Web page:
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Advice to Graduates

May 14, 2024  |  304 words  |  Philosophy

It is graduation season, and there are some good ideas for this spring’s batch of commencement speakers in today’s paper.  From Bret Stephens of The New York Times comes the following:

“I’d urge them to do everything they can to cultivate an inner life, especially since social media is always trying to suck it out of them.  Commit great poems to heart, starting with those by Gerald Manley Hopkins and Edna St. Vincent Millay.  Recite them aloud on solitary walks.  Compose dirty limericks in your head.  Read more for pleasure, less for purpose.  Read, immediately, Marguerite Yourcenar’s ‘Memoirs of Hadrian.’

“Imitate writers or artists you most admire; you’ll find your own voice and style in all the ways your imitation falls short.  Don’t post self-indulgent glam shots of yourself on Instagram, and please stop photographing your damn meals.”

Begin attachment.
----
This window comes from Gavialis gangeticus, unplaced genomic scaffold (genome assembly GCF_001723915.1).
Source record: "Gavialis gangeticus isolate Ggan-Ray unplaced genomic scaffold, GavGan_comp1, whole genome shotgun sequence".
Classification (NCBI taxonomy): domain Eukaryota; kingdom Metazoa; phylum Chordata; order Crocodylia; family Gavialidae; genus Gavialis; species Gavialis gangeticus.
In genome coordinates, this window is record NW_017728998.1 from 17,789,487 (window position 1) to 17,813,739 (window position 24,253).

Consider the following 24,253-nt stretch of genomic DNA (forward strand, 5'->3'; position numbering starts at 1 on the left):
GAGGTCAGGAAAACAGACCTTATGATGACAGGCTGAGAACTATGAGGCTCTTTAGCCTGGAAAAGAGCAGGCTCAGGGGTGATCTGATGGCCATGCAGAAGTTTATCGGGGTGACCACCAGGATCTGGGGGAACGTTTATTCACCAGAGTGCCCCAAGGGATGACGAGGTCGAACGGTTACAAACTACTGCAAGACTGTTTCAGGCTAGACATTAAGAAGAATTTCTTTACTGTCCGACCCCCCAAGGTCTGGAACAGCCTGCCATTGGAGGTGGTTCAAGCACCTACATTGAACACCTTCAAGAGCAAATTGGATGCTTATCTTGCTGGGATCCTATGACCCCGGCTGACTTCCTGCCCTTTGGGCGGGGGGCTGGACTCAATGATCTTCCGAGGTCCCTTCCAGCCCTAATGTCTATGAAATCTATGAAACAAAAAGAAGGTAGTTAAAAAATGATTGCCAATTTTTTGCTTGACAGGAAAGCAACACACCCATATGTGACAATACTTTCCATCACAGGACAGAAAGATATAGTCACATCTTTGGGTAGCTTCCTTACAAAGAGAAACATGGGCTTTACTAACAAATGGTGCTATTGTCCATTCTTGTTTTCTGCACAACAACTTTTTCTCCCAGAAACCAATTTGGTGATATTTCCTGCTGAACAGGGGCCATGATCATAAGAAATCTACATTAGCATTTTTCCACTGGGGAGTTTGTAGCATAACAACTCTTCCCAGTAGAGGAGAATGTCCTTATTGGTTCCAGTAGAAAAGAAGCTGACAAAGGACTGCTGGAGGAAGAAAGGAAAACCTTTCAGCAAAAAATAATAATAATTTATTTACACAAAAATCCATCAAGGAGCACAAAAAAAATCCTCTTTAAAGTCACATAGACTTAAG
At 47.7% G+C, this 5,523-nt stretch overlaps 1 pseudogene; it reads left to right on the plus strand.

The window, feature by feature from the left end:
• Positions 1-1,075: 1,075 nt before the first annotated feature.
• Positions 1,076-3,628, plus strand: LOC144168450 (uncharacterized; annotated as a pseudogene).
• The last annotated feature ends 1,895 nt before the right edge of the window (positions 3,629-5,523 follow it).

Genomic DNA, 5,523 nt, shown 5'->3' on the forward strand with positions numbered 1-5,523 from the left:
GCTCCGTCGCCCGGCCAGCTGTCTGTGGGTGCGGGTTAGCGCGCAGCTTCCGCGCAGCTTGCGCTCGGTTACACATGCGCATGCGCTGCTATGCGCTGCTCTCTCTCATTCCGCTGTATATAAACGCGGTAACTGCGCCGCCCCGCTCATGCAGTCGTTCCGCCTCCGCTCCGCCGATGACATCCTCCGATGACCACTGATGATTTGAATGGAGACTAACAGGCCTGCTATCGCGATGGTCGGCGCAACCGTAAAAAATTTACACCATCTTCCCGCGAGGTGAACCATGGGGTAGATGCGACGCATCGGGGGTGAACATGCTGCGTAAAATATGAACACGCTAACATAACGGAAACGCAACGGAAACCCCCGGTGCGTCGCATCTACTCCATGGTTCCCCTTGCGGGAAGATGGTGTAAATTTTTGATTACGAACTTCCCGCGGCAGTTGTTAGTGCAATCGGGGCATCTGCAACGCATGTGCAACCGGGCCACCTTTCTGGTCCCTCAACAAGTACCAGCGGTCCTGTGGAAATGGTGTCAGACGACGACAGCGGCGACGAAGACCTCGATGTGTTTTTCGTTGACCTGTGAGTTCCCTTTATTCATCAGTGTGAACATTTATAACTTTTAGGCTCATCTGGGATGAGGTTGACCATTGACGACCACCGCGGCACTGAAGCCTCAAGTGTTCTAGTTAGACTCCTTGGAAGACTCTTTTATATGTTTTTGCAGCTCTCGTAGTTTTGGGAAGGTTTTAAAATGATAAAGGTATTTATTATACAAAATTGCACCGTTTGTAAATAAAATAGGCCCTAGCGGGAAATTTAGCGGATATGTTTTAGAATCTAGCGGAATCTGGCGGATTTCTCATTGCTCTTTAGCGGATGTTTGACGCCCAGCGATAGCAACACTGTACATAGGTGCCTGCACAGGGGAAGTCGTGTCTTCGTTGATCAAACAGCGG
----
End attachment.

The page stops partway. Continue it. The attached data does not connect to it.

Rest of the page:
“Think of Tik-Tok as your generation’s cocaine and get off it.  Work hard at keeping a few good friendships, not gaining thousands of followers.  Eschew envy, cynicism, and virtue signaling.  Ponder the meaning of the word “hineni.”  Make only enough money so that you don’t have to think about it much.  Preserve an independence of mind and spirit, and nurture a contrarian opinion or two, especially if it goes against your own political side.”

“Reserve the right to change your mind – and really do it from time to time.  Never join a cause if you aren’t familiar with the argument against it.  Heed the words of Rabbi Hillel: ‘where there are no men, be thou a man.’  Or woman.  Don’t equate success with fame or fame with happiness.  Find your core satisfaction in a soul mate, not a career.  Laugh more, mostly at yourself.”

My, oh my, yes indeed.  Thank you, Mr. Stephens, for sharing with us this wonderful recipe for living a good life. 

Robert J. Cavanaugh, Jr.

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